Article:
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Gymnast And Mother Of Two Comes Out Of Retirement After Nine Years To Face Competitors Half Her Age

gymnast comes out of retirement

A 32-year-old gymnast (and now, a mother of two) returned to the sport she loves after nine years retired, and is being lauded for her performance.

Gymnast Chellsie Memmel competed in two events at the GK US Classic in Indianapolis on Saturday, marking her return to the sport where she was the world all-around champion in 2005. She’s also earned Olympic glory, winning a silver medal in the 2008 games as part of the team competition, doing her uneven bars routine cleanly in the final despite breaking her ankle during training.

“I love doing gymnastics,” Memmel said following the competition, according to CNN. “There’s definitely are those hard days, but those days are the ones where I’m like remembering ‘You’re just pushing yourself. You’re having fun. You’re seeing how far you can actually take this when people said ‘you should have retired when you were 20 or when you’re 24. You can’t have kids and come back to a sport.”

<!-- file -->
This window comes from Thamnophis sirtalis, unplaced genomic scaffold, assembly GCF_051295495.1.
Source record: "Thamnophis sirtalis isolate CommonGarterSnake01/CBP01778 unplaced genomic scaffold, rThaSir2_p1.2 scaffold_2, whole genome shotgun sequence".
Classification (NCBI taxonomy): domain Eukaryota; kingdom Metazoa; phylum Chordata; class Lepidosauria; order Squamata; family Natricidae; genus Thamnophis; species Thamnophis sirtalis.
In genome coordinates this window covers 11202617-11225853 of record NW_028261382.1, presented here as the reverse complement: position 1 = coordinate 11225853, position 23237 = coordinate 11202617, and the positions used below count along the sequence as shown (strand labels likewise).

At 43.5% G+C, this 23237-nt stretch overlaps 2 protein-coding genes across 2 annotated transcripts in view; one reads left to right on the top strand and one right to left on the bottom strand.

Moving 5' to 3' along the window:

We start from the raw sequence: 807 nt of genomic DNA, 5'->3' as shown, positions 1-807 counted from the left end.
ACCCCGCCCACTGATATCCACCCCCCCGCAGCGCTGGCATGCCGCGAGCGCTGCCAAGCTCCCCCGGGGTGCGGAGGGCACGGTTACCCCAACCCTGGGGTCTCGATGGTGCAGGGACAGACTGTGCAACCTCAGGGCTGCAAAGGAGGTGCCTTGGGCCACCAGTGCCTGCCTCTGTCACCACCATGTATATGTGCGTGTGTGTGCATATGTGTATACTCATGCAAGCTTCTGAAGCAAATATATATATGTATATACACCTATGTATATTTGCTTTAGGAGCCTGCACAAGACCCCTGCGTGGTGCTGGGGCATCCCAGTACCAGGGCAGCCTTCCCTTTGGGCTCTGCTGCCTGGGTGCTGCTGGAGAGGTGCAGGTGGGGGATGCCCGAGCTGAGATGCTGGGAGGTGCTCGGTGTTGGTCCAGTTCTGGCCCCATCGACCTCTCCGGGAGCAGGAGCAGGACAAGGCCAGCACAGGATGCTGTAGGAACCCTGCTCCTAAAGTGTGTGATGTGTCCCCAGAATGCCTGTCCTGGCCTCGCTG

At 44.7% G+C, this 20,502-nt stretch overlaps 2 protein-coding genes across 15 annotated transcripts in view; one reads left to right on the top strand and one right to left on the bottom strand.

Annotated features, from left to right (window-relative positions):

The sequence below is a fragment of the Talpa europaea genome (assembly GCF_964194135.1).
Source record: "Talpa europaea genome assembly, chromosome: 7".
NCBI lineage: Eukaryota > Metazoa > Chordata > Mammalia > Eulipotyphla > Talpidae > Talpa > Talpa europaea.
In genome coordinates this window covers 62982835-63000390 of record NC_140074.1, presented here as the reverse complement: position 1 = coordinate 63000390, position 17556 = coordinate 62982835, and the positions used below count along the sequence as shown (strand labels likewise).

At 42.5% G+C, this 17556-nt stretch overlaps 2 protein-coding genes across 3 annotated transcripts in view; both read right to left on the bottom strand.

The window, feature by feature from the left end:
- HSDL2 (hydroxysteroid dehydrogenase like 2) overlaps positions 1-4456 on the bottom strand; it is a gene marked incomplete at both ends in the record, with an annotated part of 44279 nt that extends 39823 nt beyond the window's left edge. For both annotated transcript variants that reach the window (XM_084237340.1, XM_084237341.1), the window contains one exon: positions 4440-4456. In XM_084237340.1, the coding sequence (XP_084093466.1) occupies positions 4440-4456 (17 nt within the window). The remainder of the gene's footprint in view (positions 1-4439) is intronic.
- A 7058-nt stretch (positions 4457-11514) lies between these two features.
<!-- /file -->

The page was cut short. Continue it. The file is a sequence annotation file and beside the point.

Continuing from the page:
“Memmel is not one of those athletes who can’t let go of her glory days,” said Nancy Armour in a USA Today piece celebrating her return to the sport. “Since her last competition – Classic in 2012 – Memmel has gotten married, had a son and a daughter, become a gymnastics judge and coached at her family’s gym in suburban Milwaukee. A comeback was the furthest thing from her mind.

“But she started playing around with some of her old skills about a year and a half ago, and was shocked at how easily they came back,” Armour noted. “The more she did, the more she found herself enjoying it. Why, she wondered, should she stop? Because of some arbitrary number? Because gymnastics is considered a sport for the young?”

Memmel competed in both the vault and balance beam event. She did well on the vault, and while she slipped during her balance beam routine, she got back on and finished out the routine.

Her performance didn’t qualify her for the upcoming Tokyo Olympics—which would have made this an even more phenomenal story—but she did do well enough to be able to compete in the upcoming national championship featuring the U.S.’s best gymnasts.

“The biggest thing for me is don’t be afraid to go after something, to set a goal,” Memmel said just before her momentous return to the sport. “And try not to listen to someone who tells you, ‘Yeah, you probably can’t do it.’ It should be about you and your journey and not listening to people who don’t think you can.”

Written by Phil West